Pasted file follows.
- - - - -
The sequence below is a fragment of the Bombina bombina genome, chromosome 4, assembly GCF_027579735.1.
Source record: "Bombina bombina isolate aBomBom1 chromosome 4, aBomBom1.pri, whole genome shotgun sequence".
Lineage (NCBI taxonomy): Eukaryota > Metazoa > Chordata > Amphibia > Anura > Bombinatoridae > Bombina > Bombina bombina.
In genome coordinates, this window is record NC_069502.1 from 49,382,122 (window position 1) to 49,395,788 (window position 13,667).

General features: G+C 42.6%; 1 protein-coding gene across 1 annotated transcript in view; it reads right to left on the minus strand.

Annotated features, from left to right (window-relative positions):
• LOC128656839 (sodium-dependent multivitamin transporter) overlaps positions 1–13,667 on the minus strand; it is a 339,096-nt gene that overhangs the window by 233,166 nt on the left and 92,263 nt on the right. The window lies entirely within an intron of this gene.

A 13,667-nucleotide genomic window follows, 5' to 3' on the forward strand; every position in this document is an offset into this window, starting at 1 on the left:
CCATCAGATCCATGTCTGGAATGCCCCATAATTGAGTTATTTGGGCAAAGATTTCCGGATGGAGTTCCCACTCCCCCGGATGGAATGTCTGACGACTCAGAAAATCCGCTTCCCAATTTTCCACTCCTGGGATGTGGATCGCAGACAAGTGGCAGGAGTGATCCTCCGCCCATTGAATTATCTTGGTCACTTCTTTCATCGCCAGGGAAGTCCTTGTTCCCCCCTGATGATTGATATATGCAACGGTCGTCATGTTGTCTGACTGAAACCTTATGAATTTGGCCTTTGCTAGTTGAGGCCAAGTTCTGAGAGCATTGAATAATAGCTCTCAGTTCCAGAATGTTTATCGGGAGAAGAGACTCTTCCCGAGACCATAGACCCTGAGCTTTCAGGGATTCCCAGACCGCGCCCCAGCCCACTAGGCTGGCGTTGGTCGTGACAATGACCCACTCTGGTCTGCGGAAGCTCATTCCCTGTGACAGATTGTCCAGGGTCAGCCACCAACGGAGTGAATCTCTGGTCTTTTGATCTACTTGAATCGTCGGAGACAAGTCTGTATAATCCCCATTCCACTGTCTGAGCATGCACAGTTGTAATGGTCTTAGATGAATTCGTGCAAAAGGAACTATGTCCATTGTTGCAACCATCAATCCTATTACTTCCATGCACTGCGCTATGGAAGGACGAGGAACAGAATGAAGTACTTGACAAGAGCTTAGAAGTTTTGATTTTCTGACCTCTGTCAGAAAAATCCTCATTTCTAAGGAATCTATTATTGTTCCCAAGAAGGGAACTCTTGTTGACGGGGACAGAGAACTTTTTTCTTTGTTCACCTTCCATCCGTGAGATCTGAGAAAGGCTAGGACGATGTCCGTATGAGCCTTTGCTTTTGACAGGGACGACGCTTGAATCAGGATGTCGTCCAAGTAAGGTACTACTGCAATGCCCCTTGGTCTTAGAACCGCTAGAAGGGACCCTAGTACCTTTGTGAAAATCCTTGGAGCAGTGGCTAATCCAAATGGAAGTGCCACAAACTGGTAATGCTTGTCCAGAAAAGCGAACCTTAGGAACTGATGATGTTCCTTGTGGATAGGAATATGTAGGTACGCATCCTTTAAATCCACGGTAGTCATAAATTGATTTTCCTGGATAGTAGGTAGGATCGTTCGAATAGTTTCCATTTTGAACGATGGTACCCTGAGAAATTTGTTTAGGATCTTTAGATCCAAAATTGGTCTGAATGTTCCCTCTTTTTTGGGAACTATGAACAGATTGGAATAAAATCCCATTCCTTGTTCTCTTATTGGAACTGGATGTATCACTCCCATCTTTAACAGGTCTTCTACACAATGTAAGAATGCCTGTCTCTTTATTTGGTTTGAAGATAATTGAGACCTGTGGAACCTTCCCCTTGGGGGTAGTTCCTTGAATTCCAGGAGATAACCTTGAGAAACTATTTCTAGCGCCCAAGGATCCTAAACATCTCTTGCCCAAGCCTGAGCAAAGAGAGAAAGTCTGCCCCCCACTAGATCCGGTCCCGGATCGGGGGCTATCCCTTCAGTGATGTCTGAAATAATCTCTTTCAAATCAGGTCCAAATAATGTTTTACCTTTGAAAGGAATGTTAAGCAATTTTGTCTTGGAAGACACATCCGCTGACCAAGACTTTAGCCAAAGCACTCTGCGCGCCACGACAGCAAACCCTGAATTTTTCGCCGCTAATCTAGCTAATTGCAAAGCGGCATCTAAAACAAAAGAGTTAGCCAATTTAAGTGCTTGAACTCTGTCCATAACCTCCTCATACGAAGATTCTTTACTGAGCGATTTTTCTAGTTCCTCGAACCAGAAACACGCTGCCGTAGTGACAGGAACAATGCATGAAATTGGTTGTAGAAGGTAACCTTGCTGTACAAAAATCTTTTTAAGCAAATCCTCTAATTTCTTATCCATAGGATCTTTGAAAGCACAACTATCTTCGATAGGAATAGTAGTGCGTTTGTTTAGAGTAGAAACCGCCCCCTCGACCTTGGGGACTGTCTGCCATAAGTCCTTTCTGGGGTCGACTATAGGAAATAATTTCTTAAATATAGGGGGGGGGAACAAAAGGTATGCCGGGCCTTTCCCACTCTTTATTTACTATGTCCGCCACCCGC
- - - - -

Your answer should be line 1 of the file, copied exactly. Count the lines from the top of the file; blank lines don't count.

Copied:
The sequence below is a fragment of the Bombina bombina genome, chromosome 4, assembly GCF_027579735.1.